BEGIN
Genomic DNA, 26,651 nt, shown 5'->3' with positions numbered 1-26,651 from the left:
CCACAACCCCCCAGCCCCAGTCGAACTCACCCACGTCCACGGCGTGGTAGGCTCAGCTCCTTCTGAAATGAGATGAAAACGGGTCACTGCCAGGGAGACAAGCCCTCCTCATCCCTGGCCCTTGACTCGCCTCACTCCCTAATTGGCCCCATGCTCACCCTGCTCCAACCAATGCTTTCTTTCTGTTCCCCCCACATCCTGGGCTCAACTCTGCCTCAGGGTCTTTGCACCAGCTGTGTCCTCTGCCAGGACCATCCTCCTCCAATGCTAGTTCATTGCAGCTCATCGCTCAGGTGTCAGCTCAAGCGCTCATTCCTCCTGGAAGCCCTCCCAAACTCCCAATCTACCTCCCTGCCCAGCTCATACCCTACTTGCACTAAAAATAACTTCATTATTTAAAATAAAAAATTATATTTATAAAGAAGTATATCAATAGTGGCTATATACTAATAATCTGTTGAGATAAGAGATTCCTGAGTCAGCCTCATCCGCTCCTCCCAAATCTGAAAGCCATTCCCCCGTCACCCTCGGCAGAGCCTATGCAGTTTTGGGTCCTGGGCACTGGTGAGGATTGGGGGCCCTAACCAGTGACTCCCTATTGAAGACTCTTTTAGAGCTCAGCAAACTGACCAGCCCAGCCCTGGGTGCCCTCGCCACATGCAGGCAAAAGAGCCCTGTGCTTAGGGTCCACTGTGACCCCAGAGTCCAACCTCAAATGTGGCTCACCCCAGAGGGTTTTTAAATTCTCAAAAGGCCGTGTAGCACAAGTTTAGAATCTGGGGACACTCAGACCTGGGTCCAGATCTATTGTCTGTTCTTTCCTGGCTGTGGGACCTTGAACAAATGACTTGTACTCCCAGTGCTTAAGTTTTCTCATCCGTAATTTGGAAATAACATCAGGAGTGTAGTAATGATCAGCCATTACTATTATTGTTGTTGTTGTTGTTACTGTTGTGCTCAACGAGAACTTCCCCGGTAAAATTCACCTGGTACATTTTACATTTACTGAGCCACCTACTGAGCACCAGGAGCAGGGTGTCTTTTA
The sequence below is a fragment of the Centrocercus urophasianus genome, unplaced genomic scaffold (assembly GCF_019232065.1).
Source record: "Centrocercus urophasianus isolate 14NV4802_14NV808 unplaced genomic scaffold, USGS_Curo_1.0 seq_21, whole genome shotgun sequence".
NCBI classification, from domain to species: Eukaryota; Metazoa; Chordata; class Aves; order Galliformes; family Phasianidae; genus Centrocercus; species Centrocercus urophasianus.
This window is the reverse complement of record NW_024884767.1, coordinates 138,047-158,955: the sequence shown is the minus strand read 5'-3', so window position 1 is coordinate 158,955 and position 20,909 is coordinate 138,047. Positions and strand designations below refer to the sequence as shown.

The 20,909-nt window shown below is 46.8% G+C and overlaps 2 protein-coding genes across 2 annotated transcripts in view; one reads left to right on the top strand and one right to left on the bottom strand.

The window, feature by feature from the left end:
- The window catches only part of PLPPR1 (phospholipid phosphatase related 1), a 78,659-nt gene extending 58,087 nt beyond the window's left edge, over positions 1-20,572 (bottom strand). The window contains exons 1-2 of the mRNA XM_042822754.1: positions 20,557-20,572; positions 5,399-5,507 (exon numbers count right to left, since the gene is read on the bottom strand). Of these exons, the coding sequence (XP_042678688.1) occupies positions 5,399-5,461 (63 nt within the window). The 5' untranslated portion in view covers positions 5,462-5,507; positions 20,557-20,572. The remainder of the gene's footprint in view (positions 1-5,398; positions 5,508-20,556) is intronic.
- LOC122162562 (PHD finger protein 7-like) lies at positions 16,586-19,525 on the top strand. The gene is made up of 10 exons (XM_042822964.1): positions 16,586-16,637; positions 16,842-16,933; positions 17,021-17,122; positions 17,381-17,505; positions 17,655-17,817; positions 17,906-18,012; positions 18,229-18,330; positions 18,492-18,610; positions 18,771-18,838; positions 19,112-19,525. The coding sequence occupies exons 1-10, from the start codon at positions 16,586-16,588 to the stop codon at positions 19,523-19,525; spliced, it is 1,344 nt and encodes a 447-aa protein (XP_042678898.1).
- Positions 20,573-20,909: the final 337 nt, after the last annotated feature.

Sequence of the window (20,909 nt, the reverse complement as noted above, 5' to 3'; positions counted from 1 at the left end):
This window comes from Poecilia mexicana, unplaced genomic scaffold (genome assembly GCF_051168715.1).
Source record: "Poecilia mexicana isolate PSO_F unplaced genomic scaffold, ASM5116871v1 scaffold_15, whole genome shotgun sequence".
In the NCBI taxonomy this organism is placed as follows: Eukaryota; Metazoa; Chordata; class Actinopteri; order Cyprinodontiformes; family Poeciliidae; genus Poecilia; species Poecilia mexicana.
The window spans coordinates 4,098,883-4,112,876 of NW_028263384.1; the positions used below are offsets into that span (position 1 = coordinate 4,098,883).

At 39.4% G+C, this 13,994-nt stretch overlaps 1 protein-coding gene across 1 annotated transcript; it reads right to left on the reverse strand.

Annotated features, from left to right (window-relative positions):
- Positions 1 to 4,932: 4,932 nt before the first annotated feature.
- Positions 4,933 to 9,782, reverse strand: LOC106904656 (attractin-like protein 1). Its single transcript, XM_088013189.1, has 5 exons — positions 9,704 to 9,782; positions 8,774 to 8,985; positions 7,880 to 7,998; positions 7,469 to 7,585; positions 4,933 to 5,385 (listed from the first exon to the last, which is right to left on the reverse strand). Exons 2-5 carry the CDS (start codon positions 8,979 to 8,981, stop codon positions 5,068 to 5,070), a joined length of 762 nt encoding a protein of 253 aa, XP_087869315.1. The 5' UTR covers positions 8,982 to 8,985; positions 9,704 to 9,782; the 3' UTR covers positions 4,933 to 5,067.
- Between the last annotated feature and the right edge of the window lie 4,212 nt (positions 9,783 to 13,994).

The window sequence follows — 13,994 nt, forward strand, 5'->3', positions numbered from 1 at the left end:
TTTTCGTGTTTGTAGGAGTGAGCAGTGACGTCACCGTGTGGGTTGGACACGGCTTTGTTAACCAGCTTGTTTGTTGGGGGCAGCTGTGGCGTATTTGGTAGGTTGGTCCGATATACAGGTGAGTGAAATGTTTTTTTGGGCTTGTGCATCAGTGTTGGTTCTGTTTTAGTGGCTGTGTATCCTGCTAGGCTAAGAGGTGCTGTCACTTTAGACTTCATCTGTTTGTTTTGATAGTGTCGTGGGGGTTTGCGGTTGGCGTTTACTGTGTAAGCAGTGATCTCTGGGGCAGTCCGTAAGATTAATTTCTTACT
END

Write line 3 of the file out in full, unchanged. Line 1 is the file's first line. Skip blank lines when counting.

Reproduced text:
The sequence below is a fragment of the Centrocercus urophasianus genome, unplaced genomic scaffold (assembly GCF_019232065.1).